One complicating factor in applying the complementarian position has been that the PCA's Book of Church Order (BCO) does not currently allow for women to be "ordained" to any leadership office-- Elder or Deacon. An overture for the upcoming General Assembly, from the Philadelphia Presbytery, may bring some modification to this, or at least clarification for how it is to be implemented. I appreciate the spirit of this overture, and how it asks for clarification even if the "status quo" is maintained. Should the BCO be amended to allow women to serve as Deacons, it might actually make the issue more complex-- but in this case simplicity hasn't historically proven to be beneficial, when it comes to the application of seemingly simple ideas. Simplicity in this issue usually results in either denying women opportunity or ignoring biblical guidance.
Another complicating factor, ironically, is the difference between leadership and authority. Ironically, because for years (centuries? millennia?) this has been the argument that I have heard tossed back at women who argue that they are denied opportunity for service and the exercise of their gifts. Yet more recently confusion on this point has been the justification for relegating women to only teaching children or perhaps other women. Why is granting women a role of leadership a tacit breech of biblical distinctions for authority?
As a counterexample: if leadership somehow equals authority to the point where biblical boundaries are crossed, why have a two-office view (Elders and Deacons) in the first place? Isn't the granting of authority to male Deacons at least raising the possibility that the boundaries will be crossed? Of course it is-- and sometimes those boundaries ARE crossed. Yet we don't eliminate the office of Deacon to protect the authority of the Elder. We don't eliminate the organization of a presbytery to protect the authority of the local congregation, either. Thus, we shouldn't prevent women from having a role of leadership simply to limit their authority.
I'm glad for the Philadelphia Presbytery overture, and I look forward to seeing the PCA mature through this discussion. What do you think?
It certainly brings us back to the question: what sort of stewardship are we exercising with regard to our world?
Will approaches the problems of environmental concern with a quite pragmatic vantage point, but I think what he underscores (indirectly) is helpful: there are things that we fail to consider when we look at such problems. Often, our solutions appear to be what is best for now, only to create new problems down the line.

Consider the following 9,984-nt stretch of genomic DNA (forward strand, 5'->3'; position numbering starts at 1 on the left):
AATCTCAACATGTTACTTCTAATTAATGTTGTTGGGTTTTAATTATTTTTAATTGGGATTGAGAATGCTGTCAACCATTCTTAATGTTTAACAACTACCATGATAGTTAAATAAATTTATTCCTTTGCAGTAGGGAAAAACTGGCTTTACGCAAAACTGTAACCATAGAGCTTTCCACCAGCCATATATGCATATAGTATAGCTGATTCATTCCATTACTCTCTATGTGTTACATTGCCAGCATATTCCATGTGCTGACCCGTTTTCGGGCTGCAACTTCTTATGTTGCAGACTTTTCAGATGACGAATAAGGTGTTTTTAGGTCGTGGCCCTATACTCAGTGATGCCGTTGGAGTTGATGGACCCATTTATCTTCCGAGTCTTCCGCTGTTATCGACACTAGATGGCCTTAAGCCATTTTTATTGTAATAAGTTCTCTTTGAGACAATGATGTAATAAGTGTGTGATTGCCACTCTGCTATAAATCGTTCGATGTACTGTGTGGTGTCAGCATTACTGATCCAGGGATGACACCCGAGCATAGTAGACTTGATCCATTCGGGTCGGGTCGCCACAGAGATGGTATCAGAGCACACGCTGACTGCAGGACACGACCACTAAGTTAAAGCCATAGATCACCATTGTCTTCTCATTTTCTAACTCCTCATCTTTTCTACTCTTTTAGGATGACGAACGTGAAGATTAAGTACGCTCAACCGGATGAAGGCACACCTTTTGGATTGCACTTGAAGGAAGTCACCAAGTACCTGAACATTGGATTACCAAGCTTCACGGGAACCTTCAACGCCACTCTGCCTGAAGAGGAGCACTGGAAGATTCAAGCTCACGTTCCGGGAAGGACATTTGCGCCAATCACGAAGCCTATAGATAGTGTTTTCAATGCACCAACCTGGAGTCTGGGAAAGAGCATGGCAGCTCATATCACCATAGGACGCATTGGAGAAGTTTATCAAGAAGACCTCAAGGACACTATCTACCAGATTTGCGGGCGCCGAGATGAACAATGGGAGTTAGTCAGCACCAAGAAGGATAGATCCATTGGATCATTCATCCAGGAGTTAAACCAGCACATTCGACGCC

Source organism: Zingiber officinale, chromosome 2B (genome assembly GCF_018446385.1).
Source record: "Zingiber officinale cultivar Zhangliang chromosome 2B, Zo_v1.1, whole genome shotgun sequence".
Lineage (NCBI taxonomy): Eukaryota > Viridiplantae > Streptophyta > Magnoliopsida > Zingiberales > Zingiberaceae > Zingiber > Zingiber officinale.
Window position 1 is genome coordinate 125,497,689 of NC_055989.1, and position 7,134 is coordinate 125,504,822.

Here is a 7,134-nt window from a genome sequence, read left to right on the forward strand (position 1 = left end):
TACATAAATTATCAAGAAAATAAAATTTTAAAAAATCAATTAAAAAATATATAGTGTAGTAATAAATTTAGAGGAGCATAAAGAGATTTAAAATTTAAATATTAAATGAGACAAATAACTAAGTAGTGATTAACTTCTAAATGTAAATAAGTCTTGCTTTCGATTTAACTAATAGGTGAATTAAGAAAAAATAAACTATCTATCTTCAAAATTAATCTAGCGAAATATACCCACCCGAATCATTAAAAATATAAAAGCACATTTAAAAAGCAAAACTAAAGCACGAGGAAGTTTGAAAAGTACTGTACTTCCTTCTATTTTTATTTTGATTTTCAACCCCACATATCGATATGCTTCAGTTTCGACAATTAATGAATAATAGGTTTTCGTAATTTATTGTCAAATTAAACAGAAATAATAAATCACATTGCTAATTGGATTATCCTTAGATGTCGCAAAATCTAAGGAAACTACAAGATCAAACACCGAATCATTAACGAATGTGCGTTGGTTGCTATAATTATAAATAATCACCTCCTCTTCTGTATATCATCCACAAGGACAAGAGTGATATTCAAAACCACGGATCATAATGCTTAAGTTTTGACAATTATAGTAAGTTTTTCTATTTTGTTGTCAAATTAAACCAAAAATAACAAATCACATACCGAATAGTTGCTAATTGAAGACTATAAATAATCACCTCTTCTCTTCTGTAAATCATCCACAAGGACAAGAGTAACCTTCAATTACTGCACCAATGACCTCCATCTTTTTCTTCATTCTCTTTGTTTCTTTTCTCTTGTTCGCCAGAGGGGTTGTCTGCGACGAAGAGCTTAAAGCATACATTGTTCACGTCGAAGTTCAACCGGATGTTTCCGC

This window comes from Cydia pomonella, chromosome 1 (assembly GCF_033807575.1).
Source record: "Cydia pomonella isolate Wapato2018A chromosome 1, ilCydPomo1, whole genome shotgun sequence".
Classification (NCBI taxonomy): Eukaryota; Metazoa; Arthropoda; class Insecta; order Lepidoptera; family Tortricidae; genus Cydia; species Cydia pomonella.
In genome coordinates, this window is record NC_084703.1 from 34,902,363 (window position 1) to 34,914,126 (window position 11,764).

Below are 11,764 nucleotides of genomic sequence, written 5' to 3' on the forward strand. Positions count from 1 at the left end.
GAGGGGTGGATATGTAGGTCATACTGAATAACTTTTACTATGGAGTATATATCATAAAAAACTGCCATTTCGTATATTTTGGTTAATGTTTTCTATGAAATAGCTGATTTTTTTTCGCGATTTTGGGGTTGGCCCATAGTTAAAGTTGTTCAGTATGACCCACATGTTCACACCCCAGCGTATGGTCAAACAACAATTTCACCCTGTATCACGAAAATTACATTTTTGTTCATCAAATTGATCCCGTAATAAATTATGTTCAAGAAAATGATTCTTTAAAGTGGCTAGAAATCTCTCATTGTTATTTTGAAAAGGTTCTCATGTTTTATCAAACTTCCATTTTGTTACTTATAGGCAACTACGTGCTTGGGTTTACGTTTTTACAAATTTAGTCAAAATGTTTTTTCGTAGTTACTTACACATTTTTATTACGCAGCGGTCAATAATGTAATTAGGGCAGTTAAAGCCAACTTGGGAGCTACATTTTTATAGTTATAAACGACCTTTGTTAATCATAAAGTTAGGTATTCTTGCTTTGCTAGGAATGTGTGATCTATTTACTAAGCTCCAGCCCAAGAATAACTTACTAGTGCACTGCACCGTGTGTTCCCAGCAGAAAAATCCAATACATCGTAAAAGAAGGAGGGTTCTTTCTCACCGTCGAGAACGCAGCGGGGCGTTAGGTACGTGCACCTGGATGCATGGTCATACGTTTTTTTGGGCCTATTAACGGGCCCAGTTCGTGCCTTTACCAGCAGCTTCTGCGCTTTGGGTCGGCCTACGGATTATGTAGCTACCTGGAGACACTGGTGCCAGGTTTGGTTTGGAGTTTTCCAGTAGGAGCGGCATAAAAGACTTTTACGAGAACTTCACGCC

Think, for example, of the problem of our reliance on fossil fuels for so many parts of life, but especially transportation. For many, the obvious solution is hybrid and all-electric technology to power cars. But the long-term effects of this may be even worse than depleting fossil fuels: such vehicles require enormous batteries that will, eventually, be disposed of; where will we put them? Is there a clear plan in place to efficiently recycle them so that we don't end up with even more waste (and fairly hazardous waste, at that) in our landfills?
It may be better, instead, to focus on utilizing natural gas (another fossil fuel, ironically) as the next step for fueling our cars and trucks-- it burns very cleanly, and we have it in abundance-- the main issue is one of distribution. Meanwhile, batteries can continue to reduce in size and our ability to recycle them will also improve.
A similar concern is with regard to electrical power: for years, environmental activists have asserted that our current (primarily coal-powered) power grid is a threat to our ecosystem, especially with more than 35% of our CO2 emissions coming from them, causing harm to our atmosphere. Yet, the same activists have long maintained that nuclear power-- which has the unique ability to create incredibly large amounts of electricity without atmospheric repercussions-- is equally as dangerous in other ways.
However, Patrick Moore, one of the founders of Greenpeace (one of the loudest voices about such concerns) has recently made a bold statement reversing his position on the matter. Moore's argument is that we need to give a second look to nuclear as a truly viable alternative to burning coal.
Still, the long-term costs must be accounted for: though nuclear power plants are not the threat to the well-being of those around them they once were feared to be, an increase of nuclear power plants represents a corresponding increase of nuclear waste that must be disposed of carefully and safely. The question of what sort of legacy we are leaving for our children and grandchildren is one that we must consider. With continuing improvements in realms such as wind, hydroelectric, and solar power (the Japanese have made substantial advances with solar, in particular), there are better long-term alternatives.
And I have to wonder (and as a Pastor, feel compelled to wonder aloud): is the stewardship we are called to exercise as Christians best understood as simply improving our technology? How about simply reducing our demand for it? Driving less, riding in carpools when possible, and implementing alternative means of transportation come to mind when gas prices are up-- why not at other times? Using space heaters, efficient gas logs, and other forms of more localized heating during winter are great alternatives to simply turning up the thermostat. And there are surely other ways to reduce our collective demand for local, national, and global use of energy and fuels.
What are some ways that you can think of to reduce demand and improve stewardship?